Dating but not exclusive

Consider a man who, at his core, is fundamentally decent, kind and caring, who pays his taxes and tips 25 percent and brings you flowers every time he picks you up for dinner. Wonderful probably possesses the moral rectitude of a garden lizard. Left to his own devices, he will bring flowers to as many women as he possibly can. The logistics of the relationship (as we discussed it last night) are this: Of course (and she and I discussed this) the idea that you can be exclusive, but also ‘not quite boyfriend and girlfriend’ is odd.What’s the difference between being sexually exclusive, and being boyfriend and girlfriend?

The logic behind multi-dating isn’t rooted so much in the need to distract oneself with a bunch of dudes following a breakup (although it totally can be) as it is in what men have long called "playing the field.” And, it's certainly not a new concept.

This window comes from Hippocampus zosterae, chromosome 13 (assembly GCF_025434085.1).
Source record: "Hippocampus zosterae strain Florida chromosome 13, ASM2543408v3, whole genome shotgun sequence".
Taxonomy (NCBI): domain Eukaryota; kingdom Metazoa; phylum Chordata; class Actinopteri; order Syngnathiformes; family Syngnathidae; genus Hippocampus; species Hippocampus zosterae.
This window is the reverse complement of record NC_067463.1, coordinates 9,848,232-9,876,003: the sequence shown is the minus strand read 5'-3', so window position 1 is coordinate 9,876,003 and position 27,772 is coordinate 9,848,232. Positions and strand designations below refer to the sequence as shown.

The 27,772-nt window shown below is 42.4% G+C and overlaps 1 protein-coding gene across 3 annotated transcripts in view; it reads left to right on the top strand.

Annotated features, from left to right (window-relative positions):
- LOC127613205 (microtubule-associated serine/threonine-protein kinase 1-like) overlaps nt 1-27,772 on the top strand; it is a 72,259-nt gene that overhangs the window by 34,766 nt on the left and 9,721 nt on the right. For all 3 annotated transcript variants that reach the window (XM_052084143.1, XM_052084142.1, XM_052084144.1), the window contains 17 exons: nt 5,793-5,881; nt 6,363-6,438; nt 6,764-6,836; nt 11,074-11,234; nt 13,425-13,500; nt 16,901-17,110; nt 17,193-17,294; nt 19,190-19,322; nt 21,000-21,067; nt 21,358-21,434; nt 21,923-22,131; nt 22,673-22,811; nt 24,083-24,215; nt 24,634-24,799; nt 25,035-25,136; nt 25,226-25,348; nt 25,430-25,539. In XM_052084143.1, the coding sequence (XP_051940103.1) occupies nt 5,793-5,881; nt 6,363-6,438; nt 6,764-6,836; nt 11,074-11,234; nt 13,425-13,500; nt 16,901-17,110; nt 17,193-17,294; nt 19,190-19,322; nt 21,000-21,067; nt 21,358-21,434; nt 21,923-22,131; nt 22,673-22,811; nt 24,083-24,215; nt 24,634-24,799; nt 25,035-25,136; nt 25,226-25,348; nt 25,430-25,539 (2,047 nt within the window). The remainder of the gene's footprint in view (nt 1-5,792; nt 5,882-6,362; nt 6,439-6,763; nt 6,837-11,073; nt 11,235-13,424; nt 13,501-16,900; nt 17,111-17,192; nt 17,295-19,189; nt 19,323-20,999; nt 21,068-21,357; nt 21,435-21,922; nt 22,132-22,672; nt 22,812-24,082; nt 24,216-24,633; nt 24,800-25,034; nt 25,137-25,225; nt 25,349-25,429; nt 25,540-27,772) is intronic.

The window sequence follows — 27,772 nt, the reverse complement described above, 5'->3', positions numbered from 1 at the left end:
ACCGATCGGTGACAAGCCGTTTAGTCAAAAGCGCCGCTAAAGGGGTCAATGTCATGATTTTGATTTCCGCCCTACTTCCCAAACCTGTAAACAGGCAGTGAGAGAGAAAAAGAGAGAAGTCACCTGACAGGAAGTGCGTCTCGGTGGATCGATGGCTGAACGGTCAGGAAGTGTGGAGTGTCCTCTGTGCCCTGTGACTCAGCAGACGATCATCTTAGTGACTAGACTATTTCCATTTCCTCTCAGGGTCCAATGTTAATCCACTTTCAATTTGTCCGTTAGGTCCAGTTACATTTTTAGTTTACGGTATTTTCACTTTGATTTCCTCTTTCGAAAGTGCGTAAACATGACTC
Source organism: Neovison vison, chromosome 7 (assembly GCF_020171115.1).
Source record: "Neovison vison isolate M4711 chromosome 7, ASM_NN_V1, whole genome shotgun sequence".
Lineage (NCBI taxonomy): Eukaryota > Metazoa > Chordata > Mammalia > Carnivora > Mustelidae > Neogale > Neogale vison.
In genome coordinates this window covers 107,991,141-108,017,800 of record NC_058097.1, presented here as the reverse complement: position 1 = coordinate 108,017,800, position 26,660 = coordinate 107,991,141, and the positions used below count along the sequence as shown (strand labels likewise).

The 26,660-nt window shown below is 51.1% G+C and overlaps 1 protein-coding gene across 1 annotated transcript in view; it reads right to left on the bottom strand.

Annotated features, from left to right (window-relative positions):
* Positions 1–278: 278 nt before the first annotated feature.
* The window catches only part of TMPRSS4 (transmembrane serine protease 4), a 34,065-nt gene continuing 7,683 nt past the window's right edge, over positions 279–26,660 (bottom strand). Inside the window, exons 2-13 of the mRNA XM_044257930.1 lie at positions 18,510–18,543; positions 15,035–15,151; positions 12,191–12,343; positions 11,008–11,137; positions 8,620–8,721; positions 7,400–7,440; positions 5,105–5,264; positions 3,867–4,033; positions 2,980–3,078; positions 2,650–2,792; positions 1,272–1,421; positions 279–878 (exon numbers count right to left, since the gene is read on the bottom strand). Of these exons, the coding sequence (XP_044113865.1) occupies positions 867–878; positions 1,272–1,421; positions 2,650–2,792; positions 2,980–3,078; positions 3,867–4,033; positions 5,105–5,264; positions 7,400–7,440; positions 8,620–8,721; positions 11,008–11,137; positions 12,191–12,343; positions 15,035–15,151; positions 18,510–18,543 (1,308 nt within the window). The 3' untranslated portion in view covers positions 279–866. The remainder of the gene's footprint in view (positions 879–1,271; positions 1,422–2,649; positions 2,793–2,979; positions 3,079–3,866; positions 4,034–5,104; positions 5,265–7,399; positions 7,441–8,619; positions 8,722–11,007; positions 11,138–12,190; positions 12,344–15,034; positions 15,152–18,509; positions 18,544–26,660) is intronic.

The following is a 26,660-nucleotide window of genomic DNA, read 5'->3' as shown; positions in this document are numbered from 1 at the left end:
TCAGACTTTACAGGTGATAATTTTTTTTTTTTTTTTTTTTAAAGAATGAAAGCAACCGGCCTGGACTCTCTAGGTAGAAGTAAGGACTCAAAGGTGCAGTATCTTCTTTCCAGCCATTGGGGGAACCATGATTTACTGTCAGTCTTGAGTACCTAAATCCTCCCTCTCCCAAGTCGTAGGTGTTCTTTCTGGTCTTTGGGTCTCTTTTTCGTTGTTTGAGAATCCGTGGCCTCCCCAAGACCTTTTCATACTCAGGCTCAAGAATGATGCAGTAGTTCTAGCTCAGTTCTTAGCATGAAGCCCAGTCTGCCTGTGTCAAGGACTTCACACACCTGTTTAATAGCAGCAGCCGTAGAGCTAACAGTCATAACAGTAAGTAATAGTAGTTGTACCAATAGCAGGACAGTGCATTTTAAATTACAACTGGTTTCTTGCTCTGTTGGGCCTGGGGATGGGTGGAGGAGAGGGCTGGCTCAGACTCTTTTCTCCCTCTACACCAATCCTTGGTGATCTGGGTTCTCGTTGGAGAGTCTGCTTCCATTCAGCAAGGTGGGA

It's just gotten more buzz ever since Chloe, the infamous party girl and lead character from Of course, I’m not the only 20-something who jumped into a rotation immediately following a breakup.

Nina, a 25-year-old accountant living in Chicago, started hers after a four-year relationship ended. And, Monica*, a 25-year-old producer in New York City, can also echo the experience.

I was pulling one of the sundress straps off her shoulder. “I really like you and want to be exclusive with you. If the guy you’re dating won’t deliver, look elsewhere.

When it comes to exclusivity, if you depend on hints to ascertain whether your partner is dating anyone else, you’re going to spend a lot of time being surprised. The best way to convey that you’d rather he date only you is to say so. “I can’t keep seeing you unless I know I’m the only one you’re seeing,” is fine. (And any lizard you don’t happen to be sleeping with will agree.) Figure out what you want.

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